Nationalmuseum in Stockholm is the home of a world-famous collection of drawings for architecture, gardens, applied arts and ephemeral decorations. It traces its roots back to the first Superintendents (Överintendenter) of Royal building works and consists of around 15 000 sheets. Young architects in the Superintendent’s office acquired numerous drawings while travelling and studying on the continent, in particular in France and Italy. Their purchases have made the collection an important part of European heritage, often quoted in international scholarship. The collection of architectural drawings, which includes works from the 15th to the early 19th century, consists of four historic collections: the Tessin Hårleman Collection, the Cronstedt Collection, the Celsing Collection and the Eichhorn Collection, the two former ones being largest and most important.
The object of the project is to photograph the entire collection digitally, write basic catalogue entries and make the images available for study through the museum database. Further, in a limited number of problematic cases, the project will provide solutions for inadequate storage.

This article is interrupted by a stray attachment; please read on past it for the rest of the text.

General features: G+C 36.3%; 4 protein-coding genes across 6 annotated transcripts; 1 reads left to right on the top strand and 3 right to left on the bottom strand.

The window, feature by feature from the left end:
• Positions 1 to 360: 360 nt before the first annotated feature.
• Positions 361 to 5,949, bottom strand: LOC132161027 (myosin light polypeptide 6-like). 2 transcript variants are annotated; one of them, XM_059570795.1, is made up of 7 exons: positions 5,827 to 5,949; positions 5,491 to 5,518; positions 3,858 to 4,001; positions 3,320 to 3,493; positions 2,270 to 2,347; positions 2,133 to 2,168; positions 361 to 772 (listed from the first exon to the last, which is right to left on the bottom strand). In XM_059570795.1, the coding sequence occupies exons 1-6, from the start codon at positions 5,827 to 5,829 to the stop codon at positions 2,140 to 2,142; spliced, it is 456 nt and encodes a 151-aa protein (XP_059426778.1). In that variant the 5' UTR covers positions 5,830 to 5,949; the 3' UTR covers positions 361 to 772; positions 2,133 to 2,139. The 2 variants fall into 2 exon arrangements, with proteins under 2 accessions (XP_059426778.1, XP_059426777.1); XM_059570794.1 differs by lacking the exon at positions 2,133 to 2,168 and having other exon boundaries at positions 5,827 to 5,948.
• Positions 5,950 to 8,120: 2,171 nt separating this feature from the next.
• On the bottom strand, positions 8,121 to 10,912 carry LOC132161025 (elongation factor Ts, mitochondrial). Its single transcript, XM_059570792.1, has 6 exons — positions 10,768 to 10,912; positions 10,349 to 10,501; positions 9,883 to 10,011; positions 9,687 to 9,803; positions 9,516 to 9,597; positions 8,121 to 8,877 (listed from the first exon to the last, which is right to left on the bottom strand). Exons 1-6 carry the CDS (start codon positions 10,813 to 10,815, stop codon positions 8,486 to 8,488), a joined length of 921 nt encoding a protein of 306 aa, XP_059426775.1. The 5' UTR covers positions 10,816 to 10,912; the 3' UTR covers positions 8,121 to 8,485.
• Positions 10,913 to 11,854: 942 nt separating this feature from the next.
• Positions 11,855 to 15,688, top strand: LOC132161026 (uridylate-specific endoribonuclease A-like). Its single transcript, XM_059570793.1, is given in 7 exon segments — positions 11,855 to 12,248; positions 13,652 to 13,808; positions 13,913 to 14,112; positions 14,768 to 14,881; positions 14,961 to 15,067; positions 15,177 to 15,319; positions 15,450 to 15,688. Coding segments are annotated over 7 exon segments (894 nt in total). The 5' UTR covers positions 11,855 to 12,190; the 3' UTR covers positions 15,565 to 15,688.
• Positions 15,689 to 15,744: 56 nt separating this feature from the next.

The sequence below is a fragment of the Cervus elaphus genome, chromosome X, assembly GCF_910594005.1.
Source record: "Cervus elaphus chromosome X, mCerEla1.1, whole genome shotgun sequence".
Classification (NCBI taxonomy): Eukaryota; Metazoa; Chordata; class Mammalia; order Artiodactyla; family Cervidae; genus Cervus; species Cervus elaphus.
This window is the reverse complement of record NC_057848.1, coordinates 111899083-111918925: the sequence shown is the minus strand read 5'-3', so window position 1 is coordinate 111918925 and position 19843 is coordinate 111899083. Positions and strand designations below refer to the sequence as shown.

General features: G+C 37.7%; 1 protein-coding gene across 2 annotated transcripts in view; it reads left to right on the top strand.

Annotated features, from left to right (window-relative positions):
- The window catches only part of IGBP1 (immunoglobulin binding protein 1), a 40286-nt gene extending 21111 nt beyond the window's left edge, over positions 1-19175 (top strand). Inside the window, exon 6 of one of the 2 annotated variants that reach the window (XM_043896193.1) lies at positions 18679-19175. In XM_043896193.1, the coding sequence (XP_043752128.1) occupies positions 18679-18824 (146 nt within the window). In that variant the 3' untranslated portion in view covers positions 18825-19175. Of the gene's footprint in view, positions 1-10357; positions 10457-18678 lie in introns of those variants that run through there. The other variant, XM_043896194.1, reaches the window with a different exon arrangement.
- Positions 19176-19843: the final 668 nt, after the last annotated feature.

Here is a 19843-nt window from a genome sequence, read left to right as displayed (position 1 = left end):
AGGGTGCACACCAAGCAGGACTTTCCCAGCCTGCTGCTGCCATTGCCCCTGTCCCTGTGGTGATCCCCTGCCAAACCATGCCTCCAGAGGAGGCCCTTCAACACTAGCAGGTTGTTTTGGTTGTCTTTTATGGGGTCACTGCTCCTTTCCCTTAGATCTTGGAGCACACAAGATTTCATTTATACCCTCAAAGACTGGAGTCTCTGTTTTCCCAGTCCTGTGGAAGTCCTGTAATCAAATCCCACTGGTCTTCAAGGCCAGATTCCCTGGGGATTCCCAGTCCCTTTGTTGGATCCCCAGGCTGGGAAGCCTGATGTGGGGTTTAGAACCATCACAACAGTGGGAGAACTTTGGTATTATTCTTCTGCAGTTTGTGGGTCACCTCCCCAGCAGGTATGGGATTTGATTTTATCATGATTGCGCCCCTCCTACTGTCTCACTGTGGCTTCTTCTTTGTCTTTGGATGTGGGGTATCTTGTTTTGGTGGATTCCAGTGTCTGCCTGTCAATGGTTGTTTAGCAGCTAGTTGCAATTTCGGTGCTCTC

The project staff: Dr Helen Evans, paper conservator; Cecilia Heisser, photographer; Ola Svenle, architect; and Dr Martin Olin, project coordinator and research curator at the Research Department of the Nationalmuseum. The project started in the autumn of 2009 and is planned to continue until the end of 2011. It is hoped that it will be possible to access the drawings through the museum database during 2012.
Nationalmuseum, Tessin Hårleman Collection, THC 2271, Château d’Anet, med förslag till ombyggnad. Frankrike, okänd tecknare, 1600-tal.